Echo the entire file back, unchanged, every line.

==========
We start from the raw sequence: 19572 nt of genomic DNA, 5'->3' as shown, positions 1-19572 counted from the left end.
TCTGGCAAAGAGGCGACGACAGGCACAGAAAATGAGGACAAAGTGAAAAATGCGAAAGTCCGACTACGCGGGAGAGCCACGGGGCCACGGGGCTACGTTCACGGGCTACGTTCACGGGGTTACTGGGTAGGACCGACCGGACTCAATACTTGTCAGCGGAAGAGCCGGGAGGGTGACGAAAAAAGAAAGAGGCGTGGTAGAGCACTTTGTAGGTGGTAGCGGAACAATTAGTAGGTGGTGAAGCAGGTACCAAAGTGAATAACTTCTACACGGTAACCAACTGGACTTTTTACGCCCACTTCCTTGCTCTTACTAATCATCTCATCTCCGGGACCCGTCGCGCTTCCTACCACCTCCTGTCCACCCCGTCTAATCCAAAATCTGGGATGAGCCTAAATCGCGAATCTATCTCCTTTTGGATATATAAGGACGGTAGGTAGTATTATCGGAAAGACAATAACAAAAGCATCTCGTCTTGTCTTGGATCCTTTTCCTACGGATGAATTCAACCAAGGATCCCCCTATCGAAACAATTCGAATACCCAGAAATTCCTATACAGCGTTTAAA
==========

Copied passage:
We start from the raw sequence: 19572 nt of genomic DNA, 5'->3' as shown, positions 1-19572 counted from the left end.
TCTGGCAAAGAGGCGACGACAGGCACAGAAAATGAGGACAAAGTGAAAAATGCGAAAGTCCGACTACGCGGGAGAGCCACGGGGCCACGGGGCTACGTTCACGGGCTACGTTCACGGGGTTACTGGGTAGGACCGACCGGACTCAATACTTGTCAGCGGAAGAGCCGGGAGGGTGACGAAAAAAGAAAGAGGCGTGGTAGAGCACTTTGTAGGTGGTAGCGGAACAATTAGTAGGTGGTGAAGCAGGTACCAAAGTGAATAACTTCTACACGGTAACCAACTGGACTTTTTACGCCCACTTCCTTGCTCTTACTAATCATCTCATCTCCGGGACCCGTCGCGCTTCCTACCACCTCCTGTCCACCCCGTCTAATCCAAAATCTGGGATGAGCCTAAATCGCGAATCTATCTCCTTTTGGATATATAAGGACGGTAGGTAGTATTATCGGAAAGACAATAACAAAAGCATCTCGTCTTGTCTTGGATCCTTTTCCTACGGATGAATTCAACCAAGGATCCCCCTATCGAAACAATTCGAATACCCAGAAATTCCTATACAGCGTTTAAA